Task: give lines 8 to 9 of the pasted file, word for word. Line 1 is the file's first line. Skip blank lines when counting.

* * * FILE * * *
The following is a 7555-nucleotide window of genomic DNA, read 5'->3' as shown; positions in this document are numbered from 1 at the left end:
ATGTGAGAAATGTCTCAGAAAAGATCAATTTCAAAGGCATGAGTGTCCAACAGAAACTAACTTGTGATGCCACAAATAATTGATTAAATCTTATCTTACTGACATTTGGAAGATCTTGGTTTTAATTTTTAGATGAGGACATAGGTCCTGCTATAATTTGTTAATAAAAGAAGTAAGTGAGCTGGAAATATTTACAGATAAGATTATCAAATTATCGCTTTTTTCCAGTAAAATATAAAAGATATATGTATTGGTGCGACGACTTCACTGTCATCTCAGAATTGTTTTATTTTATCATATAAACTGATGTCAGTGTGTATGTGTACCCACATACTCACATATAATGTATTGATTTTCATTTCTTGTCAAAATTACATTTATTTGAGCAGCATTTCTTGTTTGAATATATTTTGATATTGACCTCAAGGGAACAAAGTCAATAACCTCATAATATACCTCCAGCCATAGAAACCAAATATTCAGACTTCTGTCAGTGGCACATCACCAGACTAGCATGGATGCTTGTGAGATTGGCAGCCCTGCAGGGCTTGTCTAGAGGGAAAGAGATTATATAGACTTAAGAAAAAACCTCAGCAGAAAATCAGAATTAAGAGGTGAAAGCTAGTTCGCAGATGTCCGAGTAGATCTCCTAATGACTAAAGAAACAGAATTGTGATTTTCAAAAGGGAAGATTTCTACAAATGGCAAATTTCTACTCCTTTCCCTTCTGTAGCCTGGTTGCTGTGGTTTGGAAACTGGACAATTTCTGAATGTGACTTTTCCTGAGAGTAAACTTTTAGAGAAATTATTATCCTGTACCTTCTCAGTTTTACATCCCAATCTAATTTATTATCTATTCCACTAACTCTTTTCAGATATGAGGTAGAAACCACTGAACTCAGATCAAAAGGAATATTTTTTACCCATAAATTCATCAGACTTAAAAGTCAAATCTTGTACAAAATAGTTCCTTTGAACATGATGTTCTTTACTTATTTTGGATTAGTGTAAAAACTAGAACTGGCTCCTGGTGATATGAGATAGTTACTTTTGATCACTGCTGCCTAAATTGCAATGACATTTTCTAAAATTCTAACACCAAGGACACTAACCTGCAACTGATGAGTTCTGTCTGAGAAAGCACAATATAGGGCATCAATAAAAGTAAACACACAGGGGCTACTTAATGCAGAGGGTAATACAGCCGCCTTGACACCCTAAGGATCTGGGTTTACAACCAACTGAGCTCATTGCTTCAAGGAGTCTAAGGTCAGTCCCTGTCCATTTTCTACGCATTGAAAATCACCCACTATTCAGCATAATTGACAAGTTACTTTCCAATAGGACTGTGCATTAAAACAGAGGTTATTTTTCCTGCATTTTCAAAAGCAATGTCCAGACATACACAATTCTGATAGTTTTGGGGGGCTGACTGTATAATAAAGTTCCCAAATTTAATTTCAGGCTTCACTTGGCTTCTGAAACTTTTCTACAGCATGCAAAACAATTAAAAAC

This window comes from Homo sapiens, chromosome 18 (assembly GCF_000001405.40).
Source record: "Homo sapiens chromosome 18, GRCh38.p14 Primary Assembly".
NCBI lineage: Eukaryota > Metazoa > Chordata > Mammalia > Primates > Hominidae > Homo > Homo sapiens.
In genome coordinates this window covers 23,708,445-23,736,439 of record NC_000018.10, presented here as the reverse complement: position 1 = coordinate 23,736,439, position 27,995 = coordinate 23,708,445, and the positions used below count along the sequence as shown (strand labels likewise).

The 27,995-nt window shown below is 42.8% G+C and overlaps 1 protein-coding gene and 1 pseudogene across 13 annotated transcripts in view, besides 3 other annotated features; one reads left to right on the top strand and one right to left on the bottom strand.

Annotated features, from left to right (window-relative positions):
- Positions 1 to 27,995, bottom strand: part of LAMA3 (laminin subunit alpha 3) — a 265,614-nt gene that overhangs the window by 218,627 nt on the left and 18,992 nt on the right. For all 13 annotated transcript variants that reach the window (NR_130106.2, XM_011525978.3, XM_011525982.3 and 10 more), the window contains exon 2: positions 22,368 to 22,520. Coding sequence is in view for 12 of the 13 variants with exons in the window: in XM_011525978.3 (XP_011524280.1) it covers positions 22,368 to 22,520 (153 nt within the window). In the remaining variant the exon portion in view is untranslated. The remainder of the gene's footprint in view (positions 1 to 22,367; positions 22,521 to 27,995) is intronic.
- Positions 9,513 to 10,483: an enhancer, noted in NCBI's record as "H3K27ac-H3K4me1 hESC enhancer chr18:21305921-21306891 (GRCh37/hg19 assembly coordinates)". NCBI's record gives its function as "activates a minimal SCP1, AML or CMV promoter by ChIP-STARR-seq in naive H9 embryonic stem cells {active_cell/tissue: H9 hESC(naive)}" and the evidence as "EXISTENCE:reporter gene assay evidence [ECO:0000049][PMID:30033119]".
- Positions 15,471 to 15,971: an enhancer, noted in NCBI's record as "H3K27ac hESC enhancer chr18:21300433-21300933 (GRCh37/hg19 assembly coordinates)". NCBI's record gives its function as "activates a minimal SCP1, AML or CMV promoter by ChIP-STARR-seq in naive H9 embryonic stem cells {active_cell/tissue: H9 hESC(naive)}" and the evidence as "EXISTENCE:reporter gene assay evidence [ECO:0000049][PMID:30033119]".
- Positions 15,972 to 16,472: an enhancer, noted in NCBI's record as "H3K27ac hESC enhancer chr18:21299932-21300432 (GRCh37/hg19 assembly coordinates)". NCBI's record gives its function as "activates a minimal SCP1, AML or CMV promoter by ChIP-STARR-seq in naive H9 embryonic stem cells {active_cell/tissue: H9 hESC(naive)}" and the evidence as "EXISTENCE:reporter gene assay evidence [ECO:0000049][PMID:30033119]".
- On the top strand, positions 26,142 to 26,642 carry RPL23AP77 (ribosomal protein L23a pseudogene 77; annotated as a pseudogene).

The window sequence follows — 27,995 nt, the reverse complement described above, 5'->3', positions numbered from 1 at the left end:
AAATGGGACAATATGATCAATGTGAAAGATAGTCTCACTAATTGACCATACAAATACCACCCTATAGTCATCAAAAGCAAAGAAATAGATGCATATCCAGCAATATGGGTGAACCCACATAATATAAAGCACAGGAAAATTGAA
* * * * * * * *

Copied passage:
Annotated features, from left to right (window-relative positions):
- Positions 1 to 27,995, bottom strand: part of LAMA3 (laminin subunit alpha 3) — a 265,614-nt gene that overhangs the window by 218,627 nt on the left and 18,992 nt on the right. For all 13 annotated transcript variants that reach the window (NR_130106.2, XM_011525978.3, XM_011525982.3 and 10 more), the window contains exon 2: positions 22,368 to 22,520. Coding sequence is in view for 12 of the 13 variants with exons in the window: in XM_011525978.3 (XP_011524280.1) it covers positions 22,368 to 22,520 (153 nt within the window). In the remaining variant the exon portion in view is untranslated. The remainder of the gene's footprint in view (positions 1 to 22,367; positions 22,521 to 27,995) is intronic.